Tony Hanson has spent his entire illustrious career at KYW Newsradio, covering breaking news including the World Trade Center attacks, the 1985 Move siege, the air crash death of US Sen. John Heinz, the Republican National Convention and related protests in 2000, as well as every aspect of the judicial system.
And he has earned many awards along the way.
Hanson won a Sigma Delta Chi national award for his coverage of the Move event. He’s won numerous awards from the Philadelphia Bar Association, the Pennsylvania Bar Association, and the New Jersey Bar Association for his reports on topics such as prison overcrowding, the death penalty, and child abuse.
In 1983, Tony received the prestigious William A. Schnader Memorial Award. He’s also received a Freedoms Foundation certificate of excellence, a UPI statewide first place award for sports coverage of Villanova University, and the New York Grand Award at the 1982 International Radio Festival with Larry Litwin for “Schools Strike Out.”
Hanson joined KYW as a desk assistant after graduating with a degree in communications from Temple University. He was soon promoted to writer correlator, and shortly thereafter to reporter.
Tony is a graduate of West Catholic High School in Philadelphia. He and his wife Martha have two daughters.
In May, Pennsylvania attorney general Kathleen Kane said she was dropping her prosecution of the legislators because the case was hoplessly tainted. Now, Seth Williams is empaneling a grand jury.
An East Mount Airy man has been acquitted of homicide by vehicle and manslaughter in the death of a police officer who, according to the prosecution’s evidence, drove his bike into the path of the defendant.
A federal grand jury alleges identity fraud with an ugly twist, and US attorney Zane Memeger calls the allegations “truly despicable.”
Chancier McFarland has also agreed to cooperate against alleged co-conspirator Rafael Jones, the alleged triggerman in the case.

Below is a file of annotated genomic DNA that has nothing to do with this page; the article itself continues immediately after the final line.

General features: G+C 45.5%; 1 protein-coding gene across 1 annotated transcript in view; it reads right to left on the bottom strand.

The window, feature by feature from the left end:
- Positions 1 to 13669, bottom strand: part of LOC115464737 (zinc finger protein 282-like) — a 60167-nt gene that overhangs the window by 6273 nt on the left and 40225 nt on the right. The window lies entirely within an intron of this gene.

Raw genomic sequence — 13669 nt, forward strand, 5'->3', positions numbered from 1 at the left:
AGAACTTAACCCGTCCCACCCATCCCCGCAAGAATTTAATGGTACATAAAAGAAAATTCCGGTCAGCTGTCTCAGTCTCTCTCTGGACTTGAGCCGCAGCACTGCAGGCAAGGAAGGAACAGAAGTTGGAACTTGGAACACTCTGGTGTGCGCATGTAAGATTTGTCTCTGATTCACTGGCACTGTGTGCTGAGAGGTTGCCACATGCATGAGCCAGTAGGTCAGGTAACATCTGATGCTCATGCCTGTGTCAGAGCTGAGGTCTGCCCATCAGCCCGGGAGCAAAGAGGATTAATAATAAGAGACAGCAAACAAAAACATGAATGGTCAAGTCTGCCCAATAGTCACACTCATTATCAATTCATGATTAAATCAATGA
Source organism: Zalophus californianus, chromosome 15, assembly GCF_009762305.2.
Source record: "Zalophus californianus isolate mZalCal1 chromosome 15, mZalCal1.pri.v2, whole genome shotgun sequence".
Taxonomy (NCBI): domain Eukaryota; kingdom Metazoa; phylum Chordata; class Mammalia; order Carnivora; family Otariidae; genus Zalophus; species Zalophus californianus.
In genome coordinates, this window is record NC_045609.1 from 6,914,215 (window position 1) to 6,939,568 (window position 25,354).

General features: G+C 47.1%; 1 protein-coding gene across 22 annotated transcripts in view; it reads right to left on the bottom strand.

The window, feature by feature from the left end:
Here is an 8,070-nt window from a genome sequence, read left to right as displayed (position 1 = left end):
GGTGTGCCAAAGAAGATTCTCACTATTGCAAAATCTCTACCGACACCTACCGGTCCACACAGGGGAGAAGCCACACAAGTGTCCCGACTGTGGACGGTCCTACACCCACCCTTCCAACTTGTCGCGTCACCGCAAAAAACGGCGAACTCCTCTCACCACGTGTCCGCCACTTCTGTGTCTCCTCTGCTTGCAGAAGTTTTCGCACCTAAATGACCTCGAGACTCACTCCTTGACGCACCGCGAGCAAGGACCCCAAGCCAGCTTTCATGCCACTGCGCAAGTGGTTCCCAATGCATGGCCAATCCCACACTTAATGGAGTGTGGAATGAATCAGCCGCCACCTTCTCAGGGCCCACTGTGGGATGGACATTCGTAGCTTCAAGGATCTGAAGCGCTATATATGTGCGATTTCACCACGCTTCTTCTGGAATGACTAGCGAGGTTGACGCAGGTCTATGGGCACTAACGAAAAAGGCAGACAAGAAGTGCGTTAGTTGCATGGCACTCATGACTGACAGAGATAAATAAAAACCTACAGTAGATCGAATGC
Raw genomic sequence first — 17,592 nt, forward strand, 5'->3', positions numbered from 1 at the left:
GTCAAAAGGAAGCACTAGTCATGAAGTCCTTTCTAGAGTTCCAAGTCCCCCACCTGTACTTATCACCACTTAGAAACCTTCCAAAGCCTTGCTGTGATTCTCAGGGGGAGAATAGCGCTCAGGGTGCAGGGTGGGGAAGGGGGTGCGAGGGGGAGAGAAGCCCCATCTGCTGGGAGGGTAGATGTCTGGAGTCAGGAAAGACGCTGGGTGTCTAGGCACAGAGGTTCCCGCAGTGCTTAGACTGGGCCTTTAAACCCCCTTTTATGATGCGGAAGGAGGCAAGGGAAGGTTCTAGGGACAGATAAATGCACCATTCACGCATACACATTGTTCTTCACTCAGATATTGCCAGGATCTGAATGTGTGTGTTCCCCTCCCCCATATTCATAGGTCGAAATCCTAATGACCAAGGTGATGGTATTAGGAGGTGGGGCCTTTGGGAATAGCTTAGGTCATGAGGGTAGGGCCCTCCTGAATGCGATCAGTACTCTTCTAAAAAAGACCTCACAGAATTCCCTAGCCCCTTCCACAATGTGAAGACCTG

The defendant blamed a crack cocaine habit for this crime and more than a dozen other convictions over the past 20 years.
Prosecutors say defendant Jason Kohler, 42, already on probation with a suspended license because of an earlier DUI crash, was high on drugs and booze last year when he ran a stop sign, crashed, then tried to flee the scene.
Khusen Akhmedov played a key role in a multi-defendant, $1.7-million Medicare fraud. Authorities say he later took part in a drag race that killed a mother and three of her children.
Court officials say only about 14 percent of Philadelphians summoned for jury duty come to court.
A judge sided with an earlier court ruling that the evidence shows the two defendants acted together in a risky manner, resulting in the death of six people.
Gloria McNasby, the personal assistant for defendant judge Robert Mulgrew, testified that “consideration” was practiced routinely.
The witness, Tonya Hilton, was an aide to Willie Singletary, one of the judges now on trial.
Retired judge Ruth Dietrich testified that one of the defendant judges approched her about getting a particular outcome in a case before her.
All of these defendants have pleaded not guilty. Several other figures in the probe of Philadelphia Traffic Court have previously pleaded guilty.
Six former judges and a local businessman are scheduled to go to trial Tuesday in federal court in the Philadelphia Traffic Court ticket fixing case.
A Bucks county man has been sentenced to 14-and-a-half years in prison for a fraud that cheated Medicare out of millions of dollars intended for people who needed hospice care.